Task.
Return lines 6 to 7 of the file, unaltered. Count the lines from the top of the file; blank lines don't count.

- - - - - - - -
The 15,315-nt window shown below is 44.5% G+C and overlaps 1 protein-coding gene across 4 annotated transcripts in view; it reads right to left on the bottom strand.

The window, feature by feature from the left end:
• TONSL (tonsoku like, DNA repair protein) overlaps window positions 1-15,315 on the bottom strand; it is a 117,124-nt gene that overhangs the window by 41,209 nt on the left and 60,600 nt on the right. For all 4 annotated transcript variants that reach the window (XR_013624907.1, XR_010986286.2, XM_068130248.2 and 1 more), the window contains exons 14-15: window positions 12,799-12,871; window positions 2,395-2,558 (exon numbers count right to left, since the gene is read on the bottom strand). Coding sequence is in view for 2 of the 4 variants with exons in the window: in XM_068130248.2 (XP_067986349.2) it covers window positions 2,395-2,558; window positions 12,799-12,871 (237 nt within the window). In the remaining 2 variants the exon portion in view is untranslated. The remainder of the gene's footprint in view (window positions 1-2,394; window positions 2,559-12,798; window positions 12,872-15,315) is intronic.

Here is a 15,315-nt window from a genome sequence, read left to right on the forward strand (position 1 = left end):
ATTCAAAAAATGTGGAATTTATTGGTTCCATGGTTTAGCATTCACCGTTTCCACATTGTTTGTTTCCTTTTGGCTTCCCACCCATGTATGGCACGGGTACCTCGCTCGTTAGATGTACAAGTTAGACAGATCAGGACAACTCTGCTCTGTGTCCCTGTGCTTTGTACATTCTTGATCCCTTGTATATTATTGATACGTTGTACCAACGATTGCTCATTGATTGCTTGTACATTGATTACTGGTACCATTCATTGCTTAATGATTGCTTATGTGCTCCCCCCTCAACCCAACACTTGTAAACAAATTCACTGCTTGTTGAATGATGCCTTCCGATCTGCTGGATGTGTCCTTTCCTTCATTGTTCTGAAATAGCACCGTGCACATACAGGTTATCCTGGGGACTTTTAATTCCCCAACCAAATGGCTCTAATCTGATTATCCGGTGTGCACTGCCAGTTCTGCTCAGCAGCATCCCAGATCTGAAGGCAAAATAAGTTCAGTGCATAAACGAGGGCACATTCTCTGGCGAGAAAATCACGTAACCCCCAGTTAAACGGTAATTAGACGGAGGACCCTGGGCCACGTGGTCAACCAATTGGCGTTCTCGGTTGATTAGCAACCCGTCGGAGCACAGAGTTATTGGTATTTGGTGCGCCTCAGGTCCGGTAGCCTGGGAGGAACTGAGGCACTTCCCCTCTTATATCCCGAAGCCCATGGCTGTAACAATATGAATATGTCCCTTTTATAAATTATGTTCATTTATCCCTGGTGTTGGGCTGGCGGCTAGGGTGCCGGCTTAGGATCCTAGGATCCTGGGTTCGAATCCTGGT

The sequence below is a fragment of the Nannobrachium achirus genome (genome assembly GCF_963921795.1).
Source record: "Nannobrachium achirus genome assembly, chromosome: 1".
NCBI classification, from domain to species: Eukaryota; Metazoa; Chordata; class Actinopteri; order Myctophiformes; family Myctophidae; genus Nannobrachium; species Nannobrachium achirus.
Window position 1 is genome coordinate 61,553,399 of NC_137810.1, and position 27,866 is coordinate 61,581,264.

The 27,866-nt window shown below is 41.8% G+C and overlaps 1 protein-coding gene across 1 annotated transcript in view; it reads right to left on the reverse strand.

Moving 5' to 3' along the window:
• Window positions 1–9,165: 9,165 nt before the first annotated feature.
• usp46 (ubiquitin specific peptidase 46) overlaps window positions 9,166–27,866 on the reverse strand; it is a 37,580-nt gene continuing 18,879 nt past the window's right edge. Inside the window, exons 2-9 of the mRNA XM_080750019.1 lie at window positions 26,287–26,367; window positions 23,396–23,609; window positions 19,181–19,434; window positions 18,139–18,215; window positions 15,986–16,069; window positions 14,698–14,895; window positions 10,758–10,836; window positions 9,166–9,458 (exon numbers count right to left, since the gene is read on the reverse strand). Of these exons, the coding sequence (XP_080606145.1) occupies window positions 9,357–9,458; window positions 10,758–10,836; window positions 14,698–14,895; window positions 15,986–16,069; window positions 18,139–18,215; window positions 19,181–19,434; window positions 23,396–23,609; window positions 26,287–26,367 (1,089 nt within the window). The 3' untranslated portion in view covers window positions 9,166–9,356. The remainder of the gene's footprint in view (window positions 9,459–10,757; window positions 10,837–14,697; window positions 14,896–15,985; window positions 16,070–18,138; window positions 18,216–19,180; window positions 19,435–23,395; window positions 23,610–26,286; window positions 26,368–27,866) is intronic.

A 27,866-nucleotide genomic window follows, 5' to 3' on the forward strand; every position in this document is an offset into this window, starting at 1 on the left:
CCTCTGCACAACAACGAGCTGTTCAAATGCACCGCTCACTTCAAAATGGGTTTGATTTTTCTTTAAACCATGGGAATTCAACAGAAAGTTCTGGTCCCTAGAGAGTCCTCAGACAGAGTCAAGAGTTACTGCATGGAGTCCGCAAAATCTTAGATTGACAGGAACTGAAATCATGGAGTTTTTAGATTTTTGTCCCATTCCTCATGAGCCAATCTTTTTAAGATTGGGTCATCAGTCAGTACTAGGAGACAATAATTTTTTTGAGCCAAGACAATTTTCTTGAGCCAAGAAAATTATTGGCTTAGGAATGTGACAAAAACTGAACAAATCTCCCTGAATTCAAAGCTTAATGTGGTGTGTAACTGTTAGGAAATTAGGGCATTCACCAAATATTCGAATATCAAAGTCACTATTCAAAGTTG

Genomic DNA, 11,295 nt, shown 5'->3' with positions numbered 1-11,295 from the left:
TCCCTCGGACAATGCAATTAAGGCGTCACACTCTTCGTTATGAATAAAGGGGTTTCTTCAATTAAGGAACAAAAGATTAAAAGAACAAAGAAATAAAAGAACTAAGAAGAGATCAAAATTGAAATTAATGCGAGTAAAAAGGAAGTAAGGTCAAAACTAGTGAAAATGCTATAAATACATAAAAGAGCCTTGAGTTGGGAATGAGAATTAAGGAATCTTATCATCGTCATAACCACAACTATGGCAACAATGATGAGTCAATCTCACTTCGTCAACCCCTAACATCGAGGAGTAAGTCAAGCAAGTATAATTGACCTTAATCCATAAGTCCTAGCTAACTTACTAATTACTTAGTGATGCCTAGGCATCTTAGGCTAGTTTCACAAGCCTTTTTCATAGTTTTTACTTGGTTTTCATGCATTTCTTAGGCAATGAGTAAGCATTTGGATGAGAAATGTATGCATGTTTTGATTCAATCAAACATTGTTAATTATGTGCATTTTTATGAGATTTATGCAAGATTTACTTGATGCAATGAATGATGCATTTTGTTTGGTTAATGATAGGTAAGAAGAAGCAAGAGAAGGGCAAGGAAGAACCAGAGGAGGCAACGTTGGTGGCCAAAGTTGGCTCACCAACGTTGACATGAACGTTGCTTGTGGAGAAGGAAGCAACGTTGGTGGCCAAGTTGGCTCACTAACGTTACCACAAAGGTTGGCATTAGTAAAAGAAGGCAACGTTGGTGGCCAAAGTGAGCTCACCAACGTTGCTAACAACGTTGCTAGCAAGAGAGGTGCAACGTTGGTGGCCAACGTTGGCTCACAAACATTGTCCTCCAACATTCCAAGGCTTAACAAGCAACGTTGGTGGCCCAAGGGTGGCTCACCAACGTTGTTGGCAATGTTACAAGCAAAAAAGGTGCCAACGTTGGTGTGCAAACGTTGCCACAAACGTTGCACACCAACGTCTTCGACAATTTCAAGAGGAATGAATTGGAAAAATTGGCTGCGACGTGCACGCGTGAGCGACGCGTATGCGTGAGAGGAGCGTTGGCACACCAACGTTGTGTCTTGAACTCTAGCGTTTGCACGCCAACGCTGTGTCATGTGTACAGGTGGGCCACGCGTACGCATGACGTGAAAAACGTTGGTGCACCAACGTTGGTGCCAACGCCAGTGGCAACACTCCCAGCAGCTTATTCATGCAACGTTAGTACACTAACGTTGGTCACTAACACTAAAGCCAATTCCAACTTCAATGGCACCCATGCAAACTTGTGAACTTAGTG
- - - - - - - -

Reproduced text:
The sequence below is a fragment of the Nannobrachium achirus genome (genome assembly GCF_963921795.1).
Source record: "Nannobrachium achirus genome assembly, chromosome: 1".